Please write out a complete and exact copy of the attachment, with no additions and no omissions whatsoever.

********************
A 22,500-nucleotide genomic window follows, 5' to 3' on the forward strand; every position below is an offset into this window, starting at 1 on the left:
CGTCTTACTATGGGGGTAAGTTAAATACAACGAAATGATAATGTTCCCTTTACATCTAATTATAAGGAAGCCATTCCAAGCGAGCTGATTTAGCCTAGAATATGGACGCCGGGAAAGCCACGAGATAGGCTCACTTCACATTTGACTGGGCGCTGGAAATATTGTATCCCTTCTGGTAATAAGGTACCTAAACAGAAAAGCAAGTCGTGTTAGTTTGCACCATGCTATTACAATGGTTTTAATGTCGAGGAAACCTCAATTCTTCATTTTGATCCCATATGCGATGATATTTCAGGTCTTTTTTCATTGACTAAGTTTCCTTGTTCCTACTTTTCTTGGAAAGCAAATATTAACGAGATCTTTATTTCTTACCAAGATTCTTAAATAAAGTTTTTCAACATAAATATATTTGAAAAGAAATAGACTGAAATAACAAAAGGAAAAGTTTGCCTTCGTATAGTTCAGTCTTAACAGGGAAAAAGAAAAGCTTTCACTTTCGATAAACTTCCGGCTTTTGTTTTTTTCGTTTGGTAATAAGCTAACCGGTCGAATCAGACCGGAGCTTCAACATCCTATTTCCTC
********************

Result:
A 22,500-nucleotide genomic window follows, 5' to 3' on the forward strand; every position below is an offset into this window, starting at 1 on the left:
CGTCTTACTATGGGGGTAAGTTAAATACAACGAAATGATAATGTTCCCTTTACATCTAATTATAAGGAAGCCATTCCAAGCGAGCTGATTTAGCCTAGAATATGGACGCCGGGAAAGCCACGAGATAGGCTCACTTCACATTTGACTGGGCGCTGGAAATATTGTATCCCTTCTGGTAATAAGGTACCTAAACAGAAAAGCAAGTCGTGTTAGTTTGCACCATGCTATTACAATGGTTTTAATGTCGAGGAAACCTCAATTCTTCATTTTGATCCCATATGCGATGATATTTCAGGTCTTTTTTCATTGACTAAGTTTCCTTGTTCCTACTTTTCTTGGAAAGCAAATATTAACGAGATCTTTATTTCTTACCAAGATTCTTAAATAAAGTTTTTCAACATAAATATATTTGAAAAGAAATAGACTGAAATAACAAAAGGAAAAGTTTGCCTTCGTATAGTTCAGTCTTAACAGGGAAAAAGAAAAGCTTTCACTTTCGATAAACTTCCGGCTTTTGTTTTTTTCGTTTGGTAATAAGCTAACCGGTCGAATCAGACCGGAGCTTCAACATCCTATTTCCTC